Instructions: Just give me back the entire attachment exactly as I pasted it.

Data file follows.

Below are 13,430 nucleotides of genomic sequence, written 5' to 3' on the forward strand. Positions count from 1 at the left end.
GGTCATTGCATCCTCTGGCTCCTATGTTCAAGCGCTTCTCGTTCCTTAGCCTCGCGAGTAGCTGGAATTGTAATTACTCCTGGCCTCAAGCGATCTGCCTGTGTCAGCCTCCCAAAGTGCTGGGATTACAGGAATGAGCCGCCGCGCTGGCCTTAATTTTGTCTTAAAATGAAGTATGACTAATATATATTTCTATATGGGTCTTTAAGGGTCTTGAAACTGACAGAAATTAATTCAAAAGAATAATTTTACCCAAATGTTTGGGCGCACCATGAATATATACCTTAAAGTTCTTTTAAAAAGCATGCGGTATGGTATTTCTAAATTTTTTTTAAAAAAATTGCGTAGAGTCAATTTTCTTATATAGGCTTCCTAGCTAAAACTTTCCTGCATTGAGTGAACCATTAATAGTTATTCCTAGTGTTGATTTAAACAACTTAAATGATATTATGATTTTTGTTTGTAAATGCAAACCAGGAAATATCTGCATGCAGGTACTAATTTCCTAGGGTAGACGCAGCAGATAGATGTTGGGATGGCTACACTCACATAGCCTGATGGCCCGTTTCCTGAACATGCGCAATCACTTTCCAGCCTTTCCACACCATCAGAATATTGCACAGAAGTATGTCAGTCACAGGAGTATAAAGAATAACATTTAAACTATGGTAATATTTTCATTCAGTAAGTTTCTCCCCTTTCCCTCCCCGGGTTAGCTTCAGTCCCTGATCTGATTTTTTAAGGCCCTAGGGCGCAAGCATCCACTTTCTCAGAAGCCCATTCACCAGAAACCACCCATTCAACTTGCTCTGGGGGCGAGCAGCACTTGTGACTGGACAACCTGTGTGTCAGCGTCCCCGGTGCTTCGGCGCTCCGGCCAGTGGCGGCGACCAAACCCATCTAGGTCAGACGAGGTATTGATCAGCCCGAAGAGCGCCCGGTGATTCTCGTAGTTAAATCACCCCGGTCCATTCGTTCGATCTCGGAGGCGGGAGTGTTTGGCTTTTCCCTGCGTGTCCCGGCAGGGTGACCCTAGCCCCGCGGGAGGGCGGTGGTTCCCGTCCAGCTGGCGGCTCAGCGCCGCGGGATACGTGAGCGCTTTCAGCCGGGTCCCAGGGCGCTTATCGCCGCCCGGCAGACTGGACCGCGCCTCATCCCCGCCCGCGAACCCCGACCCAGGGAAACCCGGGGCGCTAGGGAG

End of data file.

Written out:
Below are 13,430 nucleotides of genomic sequence, written 5' to 3' on the forward strand. Positions count from 1 at the left end.
GGTCATTGCATCCTCTGGCTCCTATGTTCAAGCGCTTCTCGTTCCTTAGCCTCGCGAGTAGCTGGAATTGTAATTACTCCTGGCCTCAAGCGATCTGCCTGTGTCAGCCTCCCAAAGTGCTGGGATTACAGGAATGAGCCGCCGCGCTGGCCTTAATTTTGTCTTAAAATGAAGTATGACTAATATATATTTCTATATGGGTCTTTAAGGGTCTTGAAACTGACAGAAATTAATTCAAAAGAATAATTTTACCCAAATGTTTGGGCGCACCATGAATATATACCTTAAAGTTCTTTTAAAAAGCATGCGGTATGGTATTTCTAAATTTTTTTTAAAAAAATTGCGTAGAGTCAATTTTCTTATATAGGCTTCCTAGCTAAAACTTTCCTGCATTGAGTGAACCATTAATAGTTATTCCTAGTGTTGATTTAAACAACTTAAATGATATTATGATTTTTGTTTGTAAATGCAAACCAGGAAATATCTGCATGCAGGTACTAATTTCCTAGGGTAGACGCAGCAGATAGATGTTGGGATGGCTACACTCACATAGCCTGATGGCCCGTTTCCTGAACATGCGCAATCACTTTCCAGCCTTTCCACACCATCAGAATATTGCACAGAAGTATGTCAGTCACAGGAGTATAAAGAATAACATTTAAACTATGGTAATATTTTCATTCAGTAAGTTTCTCCCCTTTCCCTCCCCGGGTTAGCTTCAGTCCCTGATCTGATTTTTTAAGGCCCTAGGGCGCAAGCATCCACTTTCTCAGAAGCCCATTCACCAGAAACCACCCATTCAACTTGCTCTGGGGGCGAGCAGCACTTGTGACTGGACAACCTGTGTGTCAGCGTCCCCGGTGCTTCGGCGCTCCGGCCAGTGGCGGCGACCAAACCCATCTAGGTCAGACGAGGTATTGATCAGCCCGAAGAGCGCCCGGTGATTCTCGTAGTTAAATCACCCCGGTCCATTCGTTCGATCTCGGAGGCGGGAGTGTTTGGCTTTTCCCTGCGTGTCCCGGCAGGGTGACCCTAGCCCCGCGGGAGGGCGGTGGTTCCCGTCCAGCTGGCGGCTCAGCGCCGCGGGATACGTGAGCGCTTTCAGCCGGGTCCCAGGGCGCTTATCGCCGCCCGGCAGACTGGACCGCGCCTCATCCCCGCCCGCGAACCCCGACCCAGGGAAACCCGGGGCGCTAGGGAG